• ‘BodyText’: <ParagraphStyle ‘BodyText’>
    • ‘Code’: <ParagraphStyle ‘Code’>

Screenshot from 2014-03-26 12:07:45

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AngularJS has a ton of built in directives and functions to make your app come alive very quickly.  One thing I noticed it was lacking was a built in on-enter event.  For example, if a user is in an input field when they hit enter I want it to do something, maybe not necessarily submit the form.  Luckily, AngularJS gives you the ability to create your own directives and add them into your app.  Below is a simple directive that you can add to your app that allows you to add ng-enter to elements in your partials.  Pass it a function and watch as you hit enter and that function is executed flawlessly.

That’s it.  Now just add ng-enter="myFunction()" to any element in your partial that detects keystrokes. This has helped me a ton and added a lot of easy functionality to an already great AngularJS system.  If you have any other great directives or AngularJS tips please leave them below in the comments.

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Firebase is a great way to connect applications to a database that will sync data in realtime.  Tying this in with AngularJS allows you to create a single page application that updates dynamically and as data changes without page refreshes.  This allows you to create applications that can give your users access to data the moment it is updated and changed.  They have a great binding called AngularFire that links the two services together nicely.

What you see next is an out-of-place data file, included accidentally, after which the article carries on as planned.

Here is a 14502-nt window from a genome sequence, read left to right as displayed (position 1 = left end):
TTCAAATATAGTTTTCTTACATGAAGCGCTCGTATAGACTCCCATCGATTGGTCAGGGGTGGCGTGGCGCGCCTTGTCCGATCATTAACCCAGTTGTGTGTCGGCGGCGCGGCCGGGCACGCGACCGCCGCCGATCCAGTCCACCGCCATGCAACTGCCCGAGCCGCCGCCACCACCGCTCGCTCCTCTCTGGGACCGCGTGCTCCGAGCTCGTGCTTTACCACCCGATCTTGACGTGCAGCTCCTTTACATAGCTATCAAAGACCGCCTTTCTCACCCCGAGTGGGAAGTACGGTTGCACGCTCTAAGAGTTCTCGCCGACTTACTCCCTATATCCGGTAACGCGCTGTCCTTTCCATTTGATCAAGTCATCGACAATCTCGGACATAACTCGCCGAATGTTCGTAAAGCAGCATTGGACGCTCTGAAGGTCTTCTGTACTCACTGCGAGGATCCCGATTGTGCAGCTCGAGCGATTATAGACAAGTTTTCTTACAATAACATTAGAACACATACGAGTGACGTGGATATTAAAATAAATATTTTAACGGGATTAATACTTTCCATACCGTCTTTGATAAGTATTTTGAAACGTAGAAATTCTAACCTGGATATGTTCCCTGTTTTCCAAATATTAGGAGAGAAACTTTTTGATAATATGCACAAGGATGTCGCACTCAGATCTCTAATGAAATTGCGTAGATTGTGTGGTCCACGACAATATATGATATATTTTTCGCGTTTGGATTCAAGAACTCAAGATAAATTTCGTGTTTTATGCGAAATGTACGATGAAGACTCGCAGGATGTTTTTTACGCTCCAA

One thing that I had problems with was filtering data returned by Firebase with the great AngularJS filter method.  Because AngularFire returns a dictionary with methods and elements the AngularJS filter has problems filtering the data correctly.  The AngularJS template rendering can render the data just fine but the filter does not work.  To fix that you’ll need to employ the AngularFire method orderByPriority before your AngularJS filter.  Here is an example.

In my Controller I access the list of stores using Firebase and $firebase.  At this point my $scope has the list of stores with some methods used by AngularFire to update data.  The partial above will render the list just fine but without orderByPriority the search filter would not work.  The orderByPriority converts an object returned by $firebase into an array.  This array will work with any normal AnguarJS filter.

Here is the definition from the API of AngularFire.

The orderByPriority filter is provided by AngularFire to convert an object returned by $firebase into an array. The objects in the array are ordered by priority (as defined in Firebase). Additionally, each object in the array will have a$id property defined on it, which will correspond to the key name for that object.

That’s all there is to it.  I hope this helps someone else figure out this problem as I spent a long time trying to get my filter to work with Firebase objects.